“You can make films that connect with the people. Other elements which connect you with the audience, which requires more human empathy, concern with anything other than being happy a the end of it all… The fact that you can make the difference. You can make the change happen.

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 “When we started making films and the young generation that came in, they came with the idea that you can change something and that change is possible. At the core of it that was the thought. The stories that we chose, it had no stars, glamorous locations… whole thing was about the change and that we make it happen. Stories were chosen in that mood,” he added.

The other panellists include director Buddhadeb Dasgupta and filmmaker Avinash Das.

The Habitat Film Festival is being held until May 28 at the India Habitat Centre.

Other movies which are yet to be screened here include “East is East”, “Maroon”, “Trapped”, “Cholai”, “Sadgati”, “Mukti Bhawan”, “Mantra”, “Aakrosh”, “Veeram”, “Ardh Satya” and “Haraamkhor”. (IANS)

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Saudi Arabia’s highest ranking Cleric warns of depravity of Cinemas and Musical concerts in the Country

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Crowd enjoying a concert, Wikimedia

New Delhi, Jan 15, 2017: Grand Mufti Abdulaziz al-sheikh, in an interview warned of the depravity of cinemas and musical concerts. Saudi Arabia’s highest ranking cleric, Grand Mufti Abdulaziz al-sheikh while responding to a question about the plans of the kingdom’s General Authority for Entertainment to license concerts and study opening cinemas, gave a statement saying, “Cinemas and music concerts would corrupt morals if allowed in the ultra-conservative kingdom.”

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The head of the Saudi supreme council of clerics said, “Cinemas might show movies that are libertine, lewd, immoral and atheist, because they rely on films imported to change our culture.”

Al-sheikh gave many statements opposing music concerts saying the concerts don’t really promote good music and are not at all a medium to connect with music. He insisted that music entertainment and opening cinemas represent a call for mixing between sexes. Al-sheikh said, “At the beginning they would assign areas for women, but then both men and women will end up in one area. This corrupts morals and destroys values.”

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Recently a show by American stand-up comedian and actor Mike Epps at a university campus in western Saudi Arabia was cancelled last month. However, he also said that entertainment through cultural and scientific media is okay. He urged the authorities, “not to open the doors for the evil.”

– prepared by Shambhavi Sinha of NewsGram. Twitter:  @shambhavispeaks

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Actress Rachel McAdams used to Meditate by practicing Medical Stitches on the set of Movie “Doctor Strange”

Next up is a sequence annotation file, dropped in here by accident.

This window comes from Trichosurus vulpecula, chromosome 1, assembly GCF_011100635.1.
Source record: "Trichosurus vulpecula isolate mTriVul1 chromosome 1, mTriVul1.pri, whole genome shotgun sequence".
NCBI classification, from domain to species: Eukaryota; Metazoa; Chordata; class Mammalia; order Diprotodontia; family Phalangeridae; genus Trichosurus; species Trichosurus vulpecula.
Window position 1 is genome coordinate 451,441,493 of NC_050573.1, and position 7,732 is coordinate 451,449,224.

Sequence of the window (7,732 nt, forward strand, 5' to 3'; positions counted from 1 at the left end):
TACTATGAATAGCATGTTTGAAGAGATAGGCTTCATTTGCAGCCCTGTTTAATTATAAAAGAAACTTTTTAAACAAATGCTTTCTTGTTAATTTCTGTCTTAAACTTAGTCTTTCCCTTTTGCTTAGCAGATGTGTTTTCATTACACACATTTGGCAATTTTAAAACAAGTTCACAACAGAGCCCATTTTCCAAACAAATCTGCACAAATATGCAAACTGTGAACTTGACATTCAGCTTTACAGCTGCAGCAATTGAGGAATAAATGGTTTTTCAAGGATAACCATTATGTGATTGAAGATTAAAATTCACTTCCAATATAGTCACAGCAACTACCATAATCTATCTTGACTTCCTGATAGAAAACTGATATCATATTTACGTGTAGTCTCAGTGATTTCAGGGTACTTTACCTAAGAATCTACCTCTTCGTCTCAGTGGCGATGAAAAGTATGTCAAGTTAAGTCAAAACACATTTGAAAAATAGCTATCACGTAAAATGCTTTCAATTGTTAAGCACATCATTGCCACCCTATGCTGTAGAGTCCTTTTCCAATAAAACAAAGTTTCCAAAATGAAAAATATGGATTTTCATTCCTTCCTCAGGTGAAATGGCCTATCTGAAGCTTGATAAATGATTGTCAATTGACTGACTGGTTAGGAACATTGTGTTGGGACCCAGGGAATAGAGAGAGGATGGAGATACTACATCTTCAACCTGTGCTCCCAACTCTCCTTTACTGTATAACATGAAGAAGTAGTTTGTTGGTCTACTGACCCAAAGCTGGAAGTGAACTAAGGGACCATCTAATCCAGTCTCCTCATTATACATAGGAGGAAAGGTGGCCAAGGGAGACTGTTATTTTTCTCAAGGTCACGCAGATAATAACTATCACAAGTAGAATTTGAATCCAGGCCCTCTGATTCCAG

One of the actress' favourite things about her career is getting a chance to take a glimpse at others' lives and careers in her research for her characters

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Rachel Mcadams, Wikimedia

Los Angeles, Nov 14, 2016: Actress Rachel McAdams liked to meditate on the set of “Doctor Strange” by practicing medical stitches.

“My mum was a nursee and I just don’t posess that gene so I was always fascinated. It’s a job that takes so much guts. I shadowed a really great female neurosurgeon in Toronto and one in London, who taught me how to do stitches. It was very meditative, like knitting,” McAdams, who plays Christine Palmer — a doctor — in the film, told LOOK magazine.

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She added: “When I was bored on set, I would just pull out my… stitching wire. I don’t even know what it’s called, some doctor I am. But I would practise and it was great to jump into another world.”

One of the actress’ favourite things about her career is getting a chance to take a glimpse at others’ lives and careers in her research for her characters, reports femalefirst.co.uk.

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“I think it’s the thing I love most about my job, that you get to live so many lives in one lifetime. I have a bit of ADD (Attention Deficit Disorder) when it comes to things, so variety is the spice of life for me,” she said.

But the actress also enjoyed the “weird” experience of working with so much special effects and computer generated imagery.

“When I read one of the scenes, I was simultaneously daunted and excited because it was like nothing I’d ever seen before. It was fresh and different and weird. It was like choreographing a dance. And Benedict was actually there for a lot of it, up on wires, flying around the room for hours on end,” she said. (IANS)